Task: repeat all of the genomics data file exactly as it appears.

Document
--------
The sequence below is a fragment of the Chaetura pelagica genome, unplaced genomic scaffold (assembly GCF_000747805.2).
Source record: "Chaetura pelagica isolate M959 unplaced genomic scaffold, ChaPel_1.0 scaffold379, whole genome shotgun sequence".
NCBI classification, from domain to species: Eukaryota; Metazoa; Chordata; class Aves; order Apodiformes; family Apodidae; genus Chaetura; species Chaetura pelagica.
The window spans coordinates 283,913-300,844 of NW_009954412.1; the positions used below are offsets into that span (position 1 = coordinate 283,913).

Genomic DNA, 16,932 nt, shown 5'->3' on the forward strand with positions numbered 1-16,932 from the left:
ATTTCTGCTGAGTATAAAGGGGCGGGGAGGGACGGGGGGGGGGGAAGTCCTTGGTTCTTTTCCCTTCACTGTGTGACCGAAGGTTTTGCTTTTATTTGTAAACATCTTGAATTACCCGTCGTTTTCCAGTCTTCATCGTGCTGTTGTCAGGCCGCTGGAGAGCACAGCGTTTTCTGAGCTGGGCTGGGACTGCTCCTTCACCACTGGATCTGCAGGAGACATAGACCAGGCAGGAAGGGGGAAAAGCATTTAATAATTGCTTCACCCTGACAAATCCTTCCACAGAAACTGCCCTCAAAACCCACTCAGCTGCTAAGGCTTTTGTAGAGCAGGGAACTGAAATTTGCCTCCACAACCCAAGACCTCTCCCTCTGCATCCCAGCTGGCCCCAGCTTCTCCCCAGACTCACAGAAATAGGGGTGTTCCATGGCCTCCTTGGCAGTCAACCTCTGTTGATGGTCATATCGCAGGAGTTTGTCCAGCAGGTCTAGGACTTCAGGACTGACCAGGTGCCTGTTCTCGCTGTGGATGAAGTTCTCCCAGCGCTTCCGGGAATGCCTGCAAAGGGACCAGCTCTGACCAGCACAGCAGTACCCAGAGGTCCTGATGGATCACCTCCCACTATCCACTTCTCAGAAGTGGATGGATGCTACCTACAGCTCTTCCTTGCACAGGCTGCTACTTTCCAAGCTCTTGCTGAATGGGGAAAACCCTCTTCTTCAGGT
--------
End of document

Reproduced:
The sequence below is a fragment of the Chaetura pelagica genome, unplaced genomic scaffold (assembly GCF_000747805.2).
Source record: "Chaetura pelagica isolate M959 unplaced genomic scaffold, ChaPel_1.0 scaffold379, whole genome shotgun sequence".
NCBI classification, from domain to species: Eukaryota; Metazoa; Chordata; class Aves; order Apodiformes; family Apodidae; genus Chaetura; species Chaetura pelagica.
The window spans coordinates 283,913-300,844 of NW_009954412.1; the positions used below are offsets into that span (position 1 = coordinate 283,913).

Genomic DNA, 16,932 nt, shown 5'->3' on the forward strand with positions numbered 1-16,932 from the left:
ATTTCTGCTGAGTATAAAGGGGCGGGGAGGGACGGGGGGGGGGGAAGTCCTTGGTTCTTTTCCCTTCACTGTGTGACCGAAGGTTTTGCTTTTATTTGTAAACATCTTGAATTACCCGTCGTTTTCCAGTCTTCATCGTGCTGTTGTCAGGCCGCTGGAGAGCACAGCGTTTTCTGAGCTGGGCTGGGACTGCTCCTTCACCACTGGATCTGCAGGAGACATAGACCAGGCAGGAAGGGGGAAAAGCATTTAATAATTGCTTCACCCTGACAAATCCTTCCACAGAAACTGCCCTCAAAACCCACTCAGCTGCTAAGGCTTTTGTAGAGCAGGGAACTGAAATTTGCCTCCACAACCCAAGACCTCTCCCTCTGCATCCCAGCTGGCCCCAGCTTCTCCCCAGACTCACAGAAATAGGGGTGTTCCATGGCCTCCTTGGCAGTCAACCTCTGTTGATGGTCATATCGCAGGAGTTTGTCCAGCAGGTCTAGGACTTCAGGACTGACCAGGTGCCTGTTCTCGCTGTGGATGAAGTTCTCCCAGCGCTTCCGGGAATGCCTGCAAAGGGACCAGCTCTGACCAGCACAGCAGTACCCAGAGGTCCTGATGGATCACCTCCCACTATCCACTTCTCAGAAGTGGATGGATGCTACCTACAGCTCTTCCTTGCACAGGCTGCTACTTTCCAAGCTCTTGCTGAATGGGGAAAACCCTCTTCTTCAGGT